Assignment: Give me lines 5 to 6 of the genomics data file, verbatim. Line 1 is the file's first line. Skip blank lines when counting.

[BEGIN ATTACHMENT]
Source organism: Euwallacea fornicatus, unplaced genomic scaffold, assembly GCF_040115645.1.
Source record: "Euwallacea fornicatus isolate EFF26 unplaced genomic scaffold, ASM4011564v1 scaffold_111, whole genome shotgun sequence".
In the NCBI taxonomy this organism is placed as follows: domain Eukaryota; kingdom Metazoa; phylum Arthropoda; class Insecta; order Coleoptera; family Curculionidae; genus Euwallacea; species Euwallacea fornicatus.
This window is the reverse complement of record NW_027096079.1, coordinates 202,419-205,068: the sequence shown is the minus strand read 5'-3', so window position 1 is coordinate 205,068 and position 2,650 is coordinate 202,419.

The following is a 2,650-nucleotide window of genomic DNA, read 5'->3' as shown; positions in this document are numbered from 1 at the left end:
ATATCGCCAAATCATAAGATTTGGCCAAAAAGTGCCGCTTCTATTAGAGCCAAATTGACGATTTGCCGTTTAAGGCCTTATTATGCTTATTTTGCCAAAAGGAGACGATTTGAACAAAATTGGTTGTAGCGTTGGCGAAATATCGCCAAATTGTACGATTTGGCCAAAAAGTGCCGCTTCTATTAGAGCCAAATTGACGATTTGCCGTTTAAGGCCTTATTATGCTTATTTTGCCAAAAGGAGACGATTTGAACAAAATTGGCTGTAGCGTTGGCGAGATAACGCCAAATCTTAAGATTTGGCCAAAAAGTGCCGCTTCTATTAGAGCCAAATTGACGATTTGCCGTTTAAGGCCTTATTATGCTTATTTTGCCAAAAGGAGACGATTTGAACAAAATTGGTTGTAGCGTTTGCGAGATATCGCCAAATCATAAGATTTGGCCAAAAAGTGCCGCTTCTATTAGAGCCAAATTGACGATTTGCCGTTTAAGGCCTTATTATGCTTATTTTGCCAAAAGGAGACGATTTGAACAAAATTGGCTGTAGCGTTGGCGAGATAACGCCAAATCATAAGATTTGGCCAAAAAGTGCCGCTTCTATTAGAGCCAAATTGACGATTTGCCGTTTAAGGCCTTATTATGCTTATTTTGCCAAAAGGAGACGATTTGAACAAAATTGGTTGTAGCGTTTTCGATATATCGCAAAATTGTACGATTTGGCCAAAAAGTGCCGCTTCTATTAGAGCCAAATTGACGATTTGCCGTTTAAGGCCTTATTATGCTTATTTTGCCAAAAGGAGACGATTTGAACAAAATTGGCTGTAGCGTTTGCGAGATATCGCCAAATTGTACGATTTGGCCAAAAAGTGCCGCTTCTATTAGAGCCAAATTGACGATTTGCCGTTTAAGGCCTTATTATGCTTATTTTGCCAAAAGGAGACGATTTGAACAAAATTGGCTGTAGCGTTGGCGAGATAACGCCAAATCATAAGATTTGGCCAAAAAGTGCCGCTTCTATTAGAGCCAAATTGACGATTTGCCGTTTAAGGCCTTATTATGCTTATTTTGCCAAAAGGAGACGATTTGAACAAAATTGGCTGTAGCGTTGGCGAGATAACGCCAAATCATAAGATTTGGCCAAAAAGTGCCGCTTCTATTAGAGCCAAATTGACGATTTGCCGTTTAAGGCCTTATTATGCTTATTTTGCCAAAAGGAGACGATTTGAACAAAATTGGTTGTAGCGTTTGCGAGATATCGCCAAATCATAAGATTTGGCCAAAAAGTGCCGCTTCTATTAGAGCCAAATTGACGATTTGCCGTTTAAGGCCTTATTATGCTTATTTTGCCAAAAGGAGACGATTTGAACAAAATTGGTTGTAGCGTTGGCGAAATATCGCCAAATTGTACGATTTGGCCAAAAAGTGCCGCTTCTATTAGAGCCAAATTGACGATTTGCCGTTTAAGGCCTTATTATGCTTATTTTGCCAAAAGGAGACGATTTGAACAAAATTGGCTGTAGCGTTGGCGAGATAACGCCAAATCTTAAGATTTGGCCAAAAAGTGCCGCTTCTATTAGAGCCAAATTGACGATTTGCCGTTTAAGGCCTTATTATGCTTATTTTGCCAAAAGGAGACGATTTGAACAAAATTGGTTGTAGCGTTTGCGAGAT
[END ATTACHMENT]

The following is a 2,650-nucleotide window of genomic DNA, read 5'->3' as shown; positions in this document are numbered from 1 at the left end:
ATATCGCCAAATCATAAGATTTGGCCAAAAAGTGCCGCTTCTATTAGAGCCAAATTGACGATTTGCCGTTTAAGGCCTTATTATGCTTATTTTGCCAAAAGGAGACGATTTGAACAAAATTGGTTGTAGCGTTGGCGAAATATCGCCAAATTGTACGATTTGGCCAAAAAGTGCCGCTTCTATTAGAGCCAAATTGACGATTTGCCGTTTAAGGCCTTATTATGCTTATTTTGCCAAAAGGAGACGATTTGAACAAAATTGGCTGTAGCGTTGGCGAGATAACGCCAAATCTTAAGATTTGGCCAAAAAGTGCCGCTTCTATTAGAGCCAAATTGACGATTTGCCGTTTAAGGCCTTATTATGCTTATTTTGCCAAAAGGAGACGATTTGAACAAAATTGGTTGTAGCGTTTGCGAGATATCGCCAAATCATAAGATTTGGCCAAAAAGTGCCGCTTCTATTAGAGCCAAATTGACGATTTGCCGTTTAAGGCCTTATTATGCTTATTTTGCCAAAAGGAGACGATTTGAACAAAATTGGCTGTAGCGTTGGCGAGATAACGCCAAATCATAAGATTTGGCCAAAAAGTGCCGCTTCTATTAGAGCCAAATTGACGATTTGCCGTTTAAGGCCTTATTATGCTTATTTTGCCAAAAGGAGACGATTTGAACAAAATTGGTTGTAGCGTTTTCGATATATCGCAAAATTGTACGATTTGGCCAAAAAGTGCCGCTTCTATTAGAGCCAAATTGACGATTTGCCGTTTAAGGCCTTATTATGCTTATTTTGCCAAAAGGAGACGATTTGAACAAAATTGGCTGTAGCGTTTGCGAGATATCGCCAAATTGTACGATTTGGCCAAAAAGTGCCGCTTCTATTAGAGCCAAATTGACGATTTGCCGTTTAAGGCCTTATTATGCTTATTTTGCCAAAAGGAGACGATTTGAACAAAATTGGCTGTAGCGTTGGCGAGATAACGCCAAATCATAAGATTTGGCCAAAAAGTGCCGCTTCTATTAGAGCCAAATTGACGATTTGCCGTTTAAGGCCTTATTATGCTTATTTTGCCAAAAGGAGACGATTTGAACAAAATTGGCTGTAGCGTTGGCGAGATAACGCCAAATCATAAGATTTGGCCAAAAAGTGCCGCTTCTATTAGAGCCAAATTGACGATTTGCCGTTTAAGGCCTTATTATGCTTATTTTGCCAAAAGGAGACGATTTGAACAAAATTGGTTGTAGCGTTTGCGAGATATCGCCAAATCATAAGATTTGGCCAAAAAGTGCCGCTTCTATTAGAGCCAAATTGACGATTTGCCGTTTAAGGCCTTATTATGCTTATTTTGCCAAAAGGAGACGATTTGAACAAAATTGGTTGTAGCGTTGGCGAAATATCGCCAAATTGTACGATTTGGCCAAAAAGTGCCGCTTCTATTAGAGCCAAATTGACGATTTGCCGTTTAAGGCCTTATTATGCTTATTTTGCCAAAAGGAGACGATTTGAACAAAATTGGCTGTAGCGTTGGCGAGATAACGCCAAATCTTAAGATTTGGCCAAAAAGTGCCGCTTCTATTAGAGCCAAATTGACGATTTGCCGTTTAAGGCCTTATTATGCTTATTTTGCCAAAAGGAGACGATTTGAACAAAATTGGTTGTAGCGTTTGCGAGAT